ANNAPOLIS – Gov. Parris N. Glendening announced Thursday that he will add $300 million to the state’s six-year $5.1 billion transportation budget without raising the gasoline tax.
He called the new plan “a program that does make a difference in the life of Marylanders.”
The governor said that the money will come from several areas, including:
– Decreasing operating and administrative costs at the Maryland Department of Transportation headquarters and elsewhere in state government.
– Eliminating studies of transportation projects unlikely to be done.
– Growth in the state economy, with resulting increases in tax revenue.
– Early retirement of state employees, particularly 422 Department of Transportation employees who took advantage of the program enacted during last year’s General Assembly session.
– A $92 million increase in federal transportation funding.
“I am particularly pleased to be able to stand here and do this today,” Glendening told reporters, “because since January 1995, when I came in [to this office], I have been advised repeatedly that we would need a gas tax.
“Because of good fiscal management we do not need that increase.”
Glendening said that the additional transportation funds will “bring to fruition… projects that local residents and elected officials have wanted for a long time.”
Among them, the governor said, are construction of a Salisbury bypass on U.S. Route 50 in Wicomico County, the Hickory bypass on U.S. Route 1 in Harford County and the Dulaney Valley and Providence Road bridges in Baltimore County, which are the next phase in widening the Baltimore Beltway.
He has earmarked $10 million for statewide road resurfacing and bridge rehabilitation, calling it “good public policy and good for job creation.”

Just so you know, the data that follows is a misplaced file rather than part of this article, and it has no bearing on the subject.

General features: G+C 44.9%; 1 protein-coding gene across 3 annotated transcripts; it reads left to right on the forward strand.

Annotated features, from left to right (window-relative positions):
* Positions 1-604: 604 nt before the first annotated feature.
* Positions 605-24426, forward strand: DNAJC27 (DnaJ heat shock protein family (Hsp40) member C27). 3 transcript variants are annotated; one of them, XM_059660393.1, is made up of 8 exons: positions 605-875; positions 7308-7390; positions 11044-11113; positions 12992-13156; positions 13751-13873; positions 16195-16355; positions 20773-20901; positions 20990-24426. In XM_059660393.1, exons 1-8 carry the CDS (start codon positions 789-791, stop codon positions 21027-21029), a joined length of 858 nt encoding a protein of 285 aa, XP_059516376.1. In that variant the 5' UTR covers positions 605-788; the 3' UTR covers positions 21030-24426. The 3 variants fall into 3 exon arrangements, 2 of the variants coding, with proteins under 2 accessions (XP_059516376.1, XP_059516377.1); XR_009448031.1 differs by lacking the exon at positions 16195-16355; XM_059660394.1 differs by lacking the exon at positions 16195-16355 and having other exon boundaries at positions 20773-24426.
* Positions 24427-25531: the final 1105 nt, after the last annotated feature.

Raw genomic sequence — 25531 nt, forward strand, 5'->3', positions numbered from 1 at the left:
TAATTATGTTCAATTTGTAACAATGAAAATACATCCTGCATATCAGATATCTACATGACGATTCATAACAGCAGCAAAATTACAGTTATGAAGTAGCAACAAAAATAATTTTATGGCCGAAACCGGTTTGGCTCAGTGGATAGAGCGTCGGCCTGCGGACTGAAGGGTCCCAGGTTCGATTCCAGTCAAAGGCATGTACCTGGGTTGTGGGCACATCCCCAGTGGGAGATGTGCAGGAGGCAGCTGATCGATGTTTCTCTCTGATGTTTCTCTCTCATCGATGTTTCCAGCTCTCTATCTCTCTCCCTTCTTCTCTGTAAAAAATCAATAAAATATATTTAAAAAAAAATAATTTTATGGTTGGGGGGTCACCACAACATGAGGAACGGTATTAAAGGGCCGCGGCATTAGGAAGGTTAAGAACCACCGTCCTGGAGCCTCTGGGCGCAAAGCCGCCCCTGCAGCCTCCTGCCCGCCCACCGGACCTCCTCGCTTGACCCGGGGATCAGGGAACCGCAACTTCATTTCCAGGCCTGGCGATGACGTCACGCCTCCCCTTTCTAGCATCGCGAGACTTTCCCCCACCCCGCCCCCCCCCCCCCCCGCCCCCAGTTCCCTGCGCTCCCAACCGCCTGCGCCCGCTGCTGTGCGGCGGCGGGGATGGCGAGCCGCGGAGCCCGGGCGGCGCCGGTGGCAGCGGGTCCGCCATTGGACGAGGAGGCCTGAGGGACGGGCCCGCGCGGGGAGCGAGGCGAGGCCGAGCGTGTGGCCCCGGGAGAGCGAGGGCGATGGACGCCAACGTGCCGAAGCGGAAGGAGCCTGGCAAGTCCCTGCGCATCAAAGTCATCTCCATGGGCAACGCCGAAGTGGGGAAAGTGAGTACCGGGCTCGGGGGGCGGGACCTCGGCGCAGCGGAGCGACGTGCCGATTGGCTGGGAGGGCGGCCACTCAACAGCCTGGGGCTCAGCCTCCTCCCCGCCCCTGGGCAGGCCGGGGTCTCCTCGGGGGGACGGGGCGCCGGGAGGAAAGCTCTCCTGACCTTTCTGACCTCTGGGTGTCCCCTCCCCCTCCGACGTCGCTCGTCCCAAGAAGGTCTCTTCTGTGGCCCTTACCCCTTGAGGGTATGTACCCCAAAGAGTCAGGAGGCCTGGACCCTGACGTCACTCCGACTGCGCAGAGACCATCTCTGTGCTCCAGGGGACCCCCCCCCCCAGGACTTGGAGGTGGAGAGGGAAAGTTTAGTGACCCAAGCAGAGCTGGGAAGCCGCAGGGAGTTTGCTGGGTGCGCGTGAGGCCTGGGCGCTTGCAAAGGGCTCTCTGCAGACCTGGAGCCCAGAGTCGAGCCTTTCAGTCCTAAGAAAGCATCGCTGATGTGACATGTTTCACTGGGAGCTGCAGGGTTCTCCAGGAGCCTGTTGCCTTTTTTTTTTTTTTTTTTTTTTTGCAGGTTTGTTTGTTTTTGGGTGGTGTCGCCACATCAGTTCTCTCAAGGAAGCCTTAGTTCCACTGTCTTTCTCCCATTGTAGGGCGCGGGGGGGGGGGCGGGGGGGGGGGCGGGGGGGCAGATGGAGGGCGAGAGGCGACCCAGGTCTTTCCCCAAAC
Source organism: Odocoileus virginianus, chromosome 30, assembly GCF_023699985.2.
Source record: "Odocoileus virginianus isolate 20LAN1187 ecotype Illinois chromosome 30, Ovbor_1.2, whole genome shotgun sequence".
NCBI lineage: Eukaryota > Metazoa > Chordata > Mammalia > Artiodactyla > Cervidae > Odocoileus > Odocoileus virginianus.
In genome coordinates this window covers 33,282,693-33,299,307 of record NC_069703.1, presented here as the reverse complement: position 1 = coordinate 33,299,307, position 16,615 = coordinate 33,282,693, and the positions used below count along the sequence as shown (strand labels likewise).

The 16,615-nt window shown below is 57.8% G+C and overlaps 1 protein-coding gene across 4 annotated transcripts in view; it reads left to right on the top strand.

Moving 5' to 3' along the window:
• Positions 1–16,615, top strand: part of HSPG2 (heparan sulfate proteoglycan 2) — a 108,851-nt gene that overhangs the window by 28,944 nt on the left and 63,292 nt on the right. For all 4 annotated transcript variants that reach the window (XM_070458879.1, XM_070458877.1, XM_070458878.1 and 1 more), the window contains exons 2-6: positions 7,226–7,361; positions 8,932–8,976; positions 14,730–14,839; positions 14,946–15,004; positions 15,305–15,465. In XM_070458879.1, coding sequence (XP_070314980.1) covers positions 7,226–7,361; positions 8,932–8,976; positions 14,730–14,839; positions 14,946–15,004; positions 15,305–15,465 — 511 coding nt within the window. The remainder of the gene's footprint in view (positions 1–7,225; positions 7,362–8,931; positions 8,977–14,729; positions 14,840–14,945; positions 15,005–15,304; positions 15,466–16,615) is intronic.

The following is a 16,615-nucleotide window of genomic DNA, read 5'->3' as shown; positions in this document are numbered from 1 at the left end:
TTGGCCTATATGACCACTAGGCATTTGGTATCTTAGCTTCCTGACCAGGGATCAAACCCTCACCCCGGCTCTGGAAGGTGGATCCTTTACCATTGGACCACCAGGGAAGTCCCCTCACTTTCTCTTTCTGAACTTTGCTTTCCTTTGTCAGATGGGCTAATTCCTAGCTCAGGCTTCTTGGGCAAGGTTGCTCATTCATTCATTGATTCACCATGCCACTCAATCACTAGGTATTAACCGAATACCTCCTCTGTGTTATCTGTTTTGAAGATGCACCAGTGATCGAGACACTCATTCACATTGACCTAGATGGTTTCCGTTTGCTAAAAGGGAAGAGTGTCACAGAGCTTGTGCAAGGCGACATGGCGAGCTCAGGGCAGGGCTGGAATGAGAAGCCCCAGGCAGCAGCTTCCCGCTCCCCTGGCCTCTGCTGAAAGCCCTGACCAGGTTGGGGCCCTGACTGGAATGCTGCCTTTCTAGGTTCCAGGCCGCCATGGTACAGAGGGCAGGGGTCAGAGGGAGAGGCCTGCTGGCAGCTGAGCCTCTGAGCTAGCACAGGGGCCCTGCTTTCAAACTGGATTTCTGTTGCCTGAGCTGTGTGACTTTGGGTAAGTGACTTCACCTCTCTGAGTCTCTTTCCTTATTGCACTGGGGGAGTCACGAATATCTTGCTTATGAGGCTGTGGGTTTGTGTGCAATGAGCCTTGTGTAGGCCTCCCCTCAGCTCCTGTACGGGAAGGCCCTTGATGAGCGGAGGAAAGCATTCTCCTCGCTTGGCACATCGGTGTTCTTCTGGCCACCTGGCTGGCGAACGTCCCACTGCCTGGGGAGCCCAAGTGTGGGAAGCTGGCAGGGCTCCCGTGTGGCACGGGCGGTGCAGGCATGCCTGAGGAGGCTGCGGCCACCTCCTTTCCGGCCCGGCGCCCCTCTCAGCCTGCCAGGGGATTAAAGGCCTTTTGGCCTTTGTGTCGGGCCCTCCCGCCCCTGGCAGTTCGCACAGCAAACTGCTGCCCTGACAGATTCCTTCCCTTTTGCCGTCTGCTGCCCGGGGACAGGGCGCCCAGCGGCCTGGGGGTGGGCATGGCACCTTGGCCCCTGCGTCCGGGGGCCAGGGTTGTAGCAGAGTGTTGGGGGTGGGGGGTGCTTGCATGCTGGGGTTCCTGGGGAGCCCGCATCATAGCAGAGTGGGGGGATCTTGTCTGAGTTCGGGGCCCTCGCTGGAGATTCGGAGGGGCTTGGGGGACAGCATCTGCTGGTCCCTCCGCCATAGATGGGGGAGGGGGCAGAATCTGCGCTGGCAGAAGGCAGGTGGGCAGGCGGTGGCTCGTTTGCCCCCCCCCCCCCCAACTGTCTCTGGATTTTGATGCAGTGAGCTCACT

Glendening noted that sound roads and transportation systems are key reasons for major firms to relocate in Maryland.
The Navy, for example, is moving 5,000 new civilian jobs to the Patuxent River Naval Air Station from base closings around the country. To cope with the influx, Glendening has budgeted an additional $21 million for buying right of ways and constructing a segment of Maryland Route 235 in St. Mary’s County.
Replacement of the Woodrow Wilson Bridge remains a priority. Glendening called the bridge “the neck of the funnel for Interstate 95 traffic.”
He emphatically opposed suggestions that the new bridge become a toll facility, citing figures showing 175,000 vehicles a day cross the bridge now, with projections of up to 300,000 daily trips by 2020.
Collecting tolls from so many vehicles, said the governor, “would create the biggest traffic jam on the entire East Coast.”
Continuing projects include dredging for the Port of Baltimore and expanding Baltimore-Washington International Airport. Glendening called the two facilities our “international gateways” and essential to Maryland’s place in the global marketplace. “Every one of these projects,” the governor said, “will advance our overall vision for the state.” -30-